Going rural: Thank You Masvingo
True to our promise of going rural in this election campaign, I had an eventful weekend in Masvingo, starting with the chastening rally at Nyika growth point in Bikita on Friday and then another huge-turn-out at Jerera in Zaka the following day.
Elsewhere, the MDC-T and MDC Alliance leaders were addressing huge crowds in the rural hinterland from Nkayi in Matabeleland North, Mount Darwin in Mashonaland central, Gokwe in the Midlands, Hurungwe in Mashonaland West to Makoni in Manicaland province. We have pledged to largely go rural in this election and over the weekend, we were doing precisely that by honouring our solemn pledge to go rural in our campaign.
My visit and interactions with the people in Masvingo brought a lot of issues to the fore.
The first was the hunger for change, which is now a national chorus.
What was glaringly palpable was the self-evident collapse of the national infrastructure and the fracturing of our communities. I saw collapsed services, poor roads and dilapidated hospitals.
I saw for myself the deadening poverty pervading our rural areas and how Zimbabweans are struggling to put food on the table.
I saw the marginalization of the people and the abuse of our traditional leaders who are being used to intimidate villagers by collecting serial numbers of the voter registration slips.
I saw command politics at play, as evidenced by the use of food as a political weapon in the rural communities. Known and identified government bureaucrats have been deployed to advance a partisan agenda and to strike fear in the rural communities.
Bikita in Context
On Friday, I was chastened by the huge turn-out at Nyika growth point in Bikita. I had occasion to engage the people and our message centred on the need for electoral reforms as well as our policy agenda that will be undergirded by the tripod pillars of transformation, opportunity and prosperity.
After the rally at Nyika, I had occasion to visit Silveira Mission hospital, where I was born some 40 years ago. It was a nostalgic moment and I saw for myself how things are getting worse in our hospitals.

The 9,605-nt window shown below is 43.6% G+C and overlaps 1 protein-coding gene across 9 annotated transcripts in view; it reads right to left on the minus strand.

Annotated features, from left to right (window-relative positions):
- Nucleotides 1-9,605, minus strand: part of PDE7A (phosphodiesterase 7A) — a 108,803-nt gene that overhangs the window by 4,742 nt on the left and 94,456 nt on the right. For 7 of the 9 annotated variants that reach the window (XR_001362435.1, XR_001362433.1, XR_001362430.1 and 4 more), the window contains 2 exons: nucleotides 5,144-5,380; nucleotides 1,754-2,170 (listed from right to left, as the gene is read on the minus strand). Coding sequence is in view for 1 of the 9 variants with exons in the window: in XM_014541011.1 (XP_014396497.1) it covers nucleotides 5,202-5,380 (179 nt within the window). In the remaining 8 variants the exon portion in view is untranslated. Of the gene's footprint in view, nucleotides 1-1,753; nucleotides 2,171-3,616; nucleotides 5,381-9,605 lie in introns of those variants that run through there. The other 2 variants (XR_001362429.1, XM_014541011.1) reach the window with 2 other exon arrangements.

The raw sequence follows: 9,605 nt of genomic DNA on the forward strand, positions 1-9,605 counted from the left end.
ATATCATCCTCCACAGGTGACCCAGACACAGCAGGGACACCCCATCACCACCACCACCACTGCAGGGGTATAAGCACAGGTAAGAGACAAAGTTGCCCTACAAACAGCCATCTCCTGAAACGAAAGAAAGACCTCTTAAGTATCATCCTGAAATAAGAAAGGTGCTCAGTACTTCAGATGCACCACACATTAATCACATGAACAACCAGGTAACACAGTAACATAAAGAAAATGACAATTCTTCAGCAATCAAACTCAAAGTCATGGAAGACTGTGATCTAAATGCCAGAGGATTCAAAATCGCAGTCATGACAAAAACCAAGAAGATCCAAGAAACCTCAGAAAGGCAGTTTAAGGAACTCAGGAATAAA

For example, there were three beds in the ward where I was born but I realized on Friday that only two were left as the third had since broken. Things have taken a debilitating turn since I was born at that hospital in rural Bikita, where my mother comes from.
I saw 22 expecting women in the maternity ward, who are being asked to pay $50 for the national service of giving birth to the future leaders of this country.
Our incoming government will ensure that we scrap such fees charged on women for performing a national service.
I took time to pray with a 9-year old Mercy Chigwende, a young girl with the rare condition of cancer of the blood. Her parents are finding it difficult to meet the huge bills where she is being charged $400 per week. I assisted with some money but money alone is nothing. I had to summon the providence of God to intervene to save the life of the innocent girl.
On Saturday, I attended Holy Communion at the church conference in Chatsworth, where I had occasion to listen to a powerful word and found time to pray with the church elders and pastors.
I would wish to restate my unstinting belief that politics should not usurp church platforms to peddle a partisan agenda. Church platforms must be exclusively used for the word of God. Anything else is tantamount to defiling the sacred and sanctified holy places of worship.
In the afternoon I addressed a rally at Jerera Growth Point in Zaka where again I had occasion to sum up our promise to the people of Zimbabwe when we form the next government in September. We pledge to restore the dignity of Zimbabweans, to create jobs but first of all to ensure that we create a proper environment for the people to express their sovereign will in a truly free, fair and credible election.
I also found time to lay wreath on the grave of Crison Mbano, a political violence victim and one of our party activists in Zaka who was killed in the despicable Zanu PF-orchestrated violence of 2008 in which so many Zimbabweans died. I saw some of the survivors of the brutal violence in which Mbano and others perished.
Indeed, I was sorely touched by their plight as well as that of the many thousands of Zimbabweans throughout the country who suffered a similar fate.
Going rural again
This coming weekend I will be interacting with the people in yet another rural community but first, I have to join my fellow citizens in the important duty of commemorating our independence.
Indeed, we must spare a thought for the brutal but heroic struggle that we waged against an oppressive colonial system.
Happy independence month, Zimbabwe!